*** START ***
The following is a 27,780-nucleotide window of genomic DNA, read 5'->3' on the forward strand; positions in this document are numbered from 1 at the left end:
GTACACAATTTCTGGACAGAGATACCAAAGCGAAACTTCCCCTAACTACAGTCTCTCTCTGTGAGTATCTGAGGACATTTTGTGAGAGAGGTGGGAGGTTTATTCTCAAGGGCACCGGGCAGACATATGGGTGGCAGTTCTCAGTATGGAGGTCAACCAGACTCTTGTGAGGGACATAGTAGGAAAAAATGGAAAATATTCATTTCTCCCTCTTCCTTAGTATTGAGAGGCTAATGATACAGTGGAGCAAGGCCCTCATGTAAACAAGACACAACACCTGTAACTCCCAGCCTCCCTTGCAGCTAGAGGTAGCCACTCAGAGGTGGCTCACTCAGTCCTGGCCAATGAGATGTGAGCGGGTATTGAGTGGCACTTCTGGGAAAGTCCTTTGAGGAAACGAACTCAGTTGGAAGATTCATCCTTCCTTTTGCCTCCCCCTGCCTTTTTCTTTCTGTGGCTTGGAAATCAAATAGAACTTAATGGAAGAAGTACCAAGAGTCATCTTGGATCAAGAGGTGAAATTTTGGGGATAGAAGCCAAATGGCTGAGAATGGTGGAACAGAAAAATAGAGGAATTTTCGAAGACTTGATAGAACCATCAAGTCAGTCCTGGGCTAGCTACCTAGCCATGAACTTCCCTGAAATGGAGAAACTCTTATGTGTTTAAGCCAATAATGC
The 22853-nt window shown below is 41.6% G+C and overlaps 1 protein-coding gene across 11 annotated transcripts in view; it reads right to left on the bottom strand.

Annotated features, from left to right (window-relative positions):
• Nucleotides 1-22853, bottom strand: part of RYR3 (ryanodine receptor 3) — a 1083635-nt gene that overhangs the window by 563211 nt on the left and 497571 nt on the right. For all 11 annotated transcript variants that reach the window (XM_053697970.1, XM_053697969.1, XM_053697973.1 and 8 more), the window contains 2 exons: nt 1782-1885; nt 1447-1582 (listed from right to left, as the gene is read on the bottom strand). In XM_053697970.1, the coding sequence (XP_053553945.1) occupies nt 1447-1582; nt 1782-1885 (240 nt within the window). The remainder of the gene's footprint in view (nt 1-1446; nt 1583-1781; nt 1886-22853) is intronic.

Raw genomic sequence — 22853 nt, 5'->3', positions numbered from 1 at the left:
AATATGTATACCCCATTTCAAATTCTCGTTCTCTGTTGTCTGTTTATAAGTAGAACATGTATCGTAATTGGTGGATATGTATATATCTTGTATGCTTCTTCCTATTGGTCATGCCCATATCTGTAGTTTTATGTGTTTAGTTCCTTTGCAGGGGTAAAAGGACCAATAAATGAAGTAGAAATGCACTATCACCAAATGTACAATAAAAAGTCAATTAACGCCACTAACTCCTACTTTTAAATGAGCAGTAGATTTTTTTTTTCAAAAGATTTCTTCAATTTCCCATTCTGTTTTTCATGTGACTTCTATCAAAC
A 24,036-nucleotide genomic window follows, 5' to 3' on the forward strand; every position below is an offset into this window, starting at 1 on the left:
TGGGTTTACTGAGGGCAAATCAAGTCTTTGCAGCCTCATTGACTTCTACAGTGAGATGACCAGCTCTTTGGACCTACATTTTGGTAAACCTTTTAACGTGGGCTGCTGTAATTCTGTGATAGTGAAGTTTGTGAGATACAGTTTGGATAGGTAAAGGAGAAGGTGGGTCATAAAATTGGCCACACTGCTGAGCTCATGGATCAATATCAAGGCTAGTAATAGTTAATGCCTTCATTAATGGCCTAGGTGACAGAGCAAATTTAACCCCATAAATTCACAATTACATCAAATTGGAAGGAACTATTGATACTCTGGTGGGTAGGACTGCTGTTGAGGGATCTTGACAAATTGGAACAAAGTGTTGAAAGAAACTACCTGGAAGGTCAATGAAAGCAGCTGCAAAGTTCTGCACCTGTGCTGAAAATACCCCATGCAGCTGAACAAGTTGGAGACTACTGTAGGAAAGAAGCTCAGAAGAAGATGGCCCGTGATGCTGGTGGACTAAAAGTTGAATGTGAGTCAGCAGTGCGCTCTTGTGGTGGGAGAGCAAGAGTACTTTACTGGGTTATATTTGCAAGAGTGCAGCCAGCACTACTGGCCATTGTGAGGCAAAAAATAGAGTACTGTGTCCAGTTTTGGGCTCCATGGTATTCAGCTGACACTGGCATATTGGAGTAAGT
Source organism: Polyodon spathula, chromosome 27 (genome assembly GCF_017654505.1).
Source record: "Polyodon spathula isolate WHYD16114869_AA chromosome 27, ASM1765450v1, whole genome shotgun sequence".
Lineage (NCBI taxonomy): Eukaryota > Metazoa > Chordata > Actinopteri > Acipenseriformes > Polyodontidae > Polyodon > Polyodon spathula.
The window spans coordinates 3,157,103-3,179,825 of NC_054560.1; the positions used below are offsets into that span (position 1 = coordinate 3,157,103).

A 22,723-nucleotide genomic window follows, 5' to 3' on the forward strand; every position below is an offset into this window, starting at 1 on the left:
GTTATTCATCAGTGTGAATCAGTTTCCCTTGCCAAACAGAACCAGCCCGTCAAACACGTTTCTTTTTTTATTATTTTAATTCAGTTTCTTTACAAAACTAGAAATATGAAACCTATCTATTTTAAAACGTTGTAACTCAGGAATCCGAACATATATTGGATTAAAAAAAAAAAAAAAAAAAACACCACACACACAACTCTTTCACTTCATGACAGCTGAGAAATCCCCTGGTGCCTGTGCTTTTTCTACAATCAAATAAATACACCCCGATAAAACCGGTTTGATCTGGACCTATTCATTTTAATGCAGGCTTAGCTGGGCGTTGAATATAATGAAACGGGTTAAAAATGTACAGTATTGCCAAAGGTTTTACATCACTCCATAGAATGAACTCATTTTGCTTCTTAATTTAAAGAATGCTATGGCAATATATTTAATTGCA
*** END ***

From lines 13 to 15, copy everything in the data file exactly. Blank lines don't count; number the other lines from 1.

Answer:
The window spans coordinates 3,157,103-3,179,825 of NC_054560.1; the positions used below are offsets into that span (position 1 = coordinate 3,157,103).

A 22,723-nucleotide genomic window follows, 5' to 3' on the forward strand; every position below is an offset into this window, starting at 1 on the left:
GTTATTCATCAGTGTGAATCAGTTTCCCTTGCCAAACAGAACCAGCCCGTCAAACACGTTTCTTTTTTTATTATTTTAATTCAGTTTCTTTACAAAACTAGAAATATGAAACCTATCTATTTTAAAACGTTGTAACTCAGGAATCCGAACATATATTGGATTAAAAAAAAAAAAAAAAAAAACACCACACACACAACTCTTTCACTTCATGACAGCTGAGAAATCCCCTGGTGCCTGTGCTTTTTCTACAATCAAATAAATACACCCCGATAAAACCGGTTTGATCTGGACCTATTCATTTTAATGCAGGCTTAGCTGGGCGTTGAATATAATGAAACGGGTTAAAAATGTACAGTATTGCCAAAGGTTTTACATCACTCCATAGAATGAACTCATTTTGCTTCTTAATTTAAAGAATGCTATGGCAATATATTTAATTGCA